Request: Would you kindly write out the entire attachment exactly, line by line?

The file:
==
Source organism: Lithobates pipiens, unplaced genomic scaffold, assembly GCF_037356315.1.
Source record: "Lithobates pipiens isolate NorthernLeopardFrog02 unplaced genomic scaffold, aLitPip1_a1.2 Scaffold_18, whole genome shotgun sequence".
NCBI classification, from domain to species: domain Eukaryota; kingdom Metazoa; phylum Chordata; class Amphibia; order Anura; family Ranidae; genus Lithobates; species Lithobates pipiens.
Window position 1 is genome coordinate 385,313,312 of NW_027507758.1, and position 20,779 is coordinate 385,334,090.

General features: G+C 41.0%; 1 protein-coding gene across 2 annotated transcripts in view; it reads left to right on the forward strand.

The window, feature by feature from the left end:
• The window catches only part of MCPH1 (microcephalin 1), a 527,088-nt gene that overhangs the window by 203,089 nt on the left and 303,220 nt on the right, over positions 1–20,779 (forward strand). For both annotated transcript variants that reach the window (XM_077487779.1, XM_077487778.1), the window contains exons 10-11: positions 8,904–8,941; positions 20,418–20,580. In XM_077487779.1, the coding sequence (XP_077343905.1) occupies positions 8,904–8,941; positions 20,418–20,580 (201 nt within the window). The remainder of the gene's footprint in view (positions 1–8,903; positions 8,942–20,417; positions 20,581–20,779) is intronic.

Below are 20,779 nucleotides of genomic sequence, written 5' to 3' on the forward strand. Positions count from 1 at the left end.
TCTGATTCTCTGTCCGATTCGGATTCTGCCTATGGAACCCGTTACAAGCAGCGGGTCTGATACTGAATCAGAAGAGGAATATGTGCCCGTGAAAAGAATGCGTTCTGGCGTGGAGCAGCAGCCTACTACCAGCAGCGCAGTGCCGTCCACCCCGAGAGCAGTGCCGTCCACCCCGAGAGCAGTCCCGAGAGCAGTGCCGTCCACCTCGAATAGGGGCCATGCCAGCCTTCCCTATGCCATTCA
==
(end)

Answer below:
Source organism: Lithobates pipiens, unplaced genomic scaffold, assembly GCF_037356315.1.
Source record: "Lithobates pipiens isolate NorthernLeopardFrog02 unplaced genomic scaffold, aLitPip1_a1.2 Scaffold_18, whole genome shotgun sequence".
NCBI classification, from domain to species: domain Eukaryota; kingdom Metazoa; phylum Chordata; class Amphibia; order Anura; family Ranidae; genus Lithobates; species Lithobates pipiens.
Window position 1 is genome coordinate 385,313,312 of NW_027507758.1, and position 20,779 is coordinate 385,334,090.

General features: G+C 41.0%; 1 protein-coding gene across 2 annotated transcripts in view; it reads left to right on the forward strand.

The window, feature by feature from the left end:
• The window catches only part of MCPH1 (microcephalin 1), a 527,088-nt gene that overhangs the window by 203,089 nt on the left and 303,220 nt on the right, over positions 1–20,779 (forward strand). For both annotated transcript variants that reach the window (XM_077487779.1, XM_077487778.1), the window contains exons 10-11: positions 8,904–8,941; positions 20,418–20,580. In XM_077487779.1, the coding sequence (XP_077343905.1) occupies positions 8,904–8,941; positions 20,418–20,580 (201 nt within the window). The remainder of the gene's footprint in view (positions 1–8,903; positions 8,942–20,417; positions 20,581–20,779) is intronic.

Below are 20,779 nucleotides of genomic sequence, written 5' to 3' on the forward strand. Positions count from 1 at the left end.
TCTGATTCTCTGTCCGATTCGGATTCTGCCTATGGAACCCGTTACAAGCAGCGGGTCTGATACTGAATCAGAAGAGGAATATGTGCCCGTGAAAAGAATGCGTTCTGGCGTGGAGCAGCAGCCTACTACCAGCAGCGCAGTGCCGTCCACCCCGAGAGCAGTGCCGTCCACCCCGAGAGCAGTCCCGAGAGCAGTGCCGTCCACCTCGAATAGGGGCCATGCCAGCCTTCCCTATGCCATTCA